I watched Survivor last week.  I don’t usually.  But that episode has made me think.

Apparently, it’s been raining, a lot.  (Which is something that happens in places like Samoa.)  And Russell, who is the captain of the winning tribe, spent a lot of the first several minutes of the show trying to keep the fire going.  While his teammates comment on this fact and how hard he works and if it’s really a good idea in this case.  Then Russell comes into the leaky shelter and comments that he needs to raise his body temperature.  All of this is what happens when it’s raining stuff until Russell collapses twice at the inter-tribe competition.

The on-site medics come over and assess Russell.  The competition is declared over and more information will come at the tribal council.  Of course, one of the camera crews stays with Russell and the medics.  And we see Russell being cognitively out of it, hear about some blood pressure and heart rate concerns, and see him collapse yet again before Jeff Probst announces that they are pulling Russell out of the show for medical issues.  (Russell tries to protest and, during the closing credits, talks about how hard it is to have to leave because his body couldn’t handle it.)

Elsewhere there has been some recent discussion about how disabilities are, or rather aren’t, represented on TV shows.  Russell’s exit from Survivor isn’t about that.  But it is about how part of ableism is the assumption that your body should be able to do what you want it to. I know better.  I know that other people do too.  I’ve been ruminating on this episode (oddly titled “This is the Man Test”) as a sign of our cultures obsession with doing it all and insistence on health as a default–even to the point of being unhealthy.  I’ve been thinking about how out of touch these emphases actually place us with our bodies.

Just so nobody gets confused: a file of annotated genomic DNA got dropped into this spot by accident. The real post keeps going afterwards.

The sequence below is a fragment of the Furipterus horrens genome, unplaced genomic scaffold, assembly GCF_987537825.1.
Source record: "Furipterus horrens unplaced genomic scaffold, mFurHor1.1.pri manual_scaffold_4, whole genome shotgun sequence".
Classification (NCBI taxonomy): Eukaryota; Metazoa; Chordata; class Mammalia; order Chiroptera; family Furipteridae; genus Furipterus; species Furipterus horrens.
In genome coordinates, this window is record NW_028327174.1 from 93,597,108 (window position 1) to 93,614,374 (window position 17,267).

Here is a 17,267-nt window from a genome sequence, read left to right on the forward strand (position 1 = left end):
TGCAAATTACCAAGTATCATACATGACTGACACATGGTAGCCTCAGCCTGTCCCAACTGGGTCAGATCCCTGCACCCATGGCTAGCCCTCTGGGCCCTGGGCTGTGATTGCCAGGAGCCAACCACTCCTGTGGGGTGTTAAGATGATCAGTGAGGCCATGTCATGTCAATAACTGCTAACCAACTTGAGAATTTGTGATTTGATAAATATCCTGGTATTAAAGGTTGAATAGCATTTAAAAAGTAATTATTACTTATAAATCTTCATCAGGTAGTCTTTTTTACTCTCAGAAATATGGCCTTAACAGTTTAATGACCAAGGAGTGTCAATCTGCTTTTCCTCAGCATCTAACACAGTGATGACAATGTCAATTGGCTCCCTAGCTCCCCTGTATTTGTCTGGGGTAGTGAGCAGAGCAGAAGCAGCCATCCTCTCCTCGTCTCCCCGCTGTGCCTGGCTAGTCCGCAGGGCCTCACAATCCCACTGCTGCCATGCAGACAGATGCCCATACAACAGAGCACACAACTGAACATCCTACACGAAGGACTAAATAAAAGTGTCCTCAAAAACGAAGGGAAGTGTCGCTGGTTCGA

And I’m wondering what everyone else is saying about Russell leaving.  Because I don’t think his body failed him.  I think he failed his body.  I think his game strategy interfered with his ability to make responsible choices about his health.  I think he failed to take care of himself and this resulted in his leaving.  It was bad strategy of the kind they don’t feature on the show.

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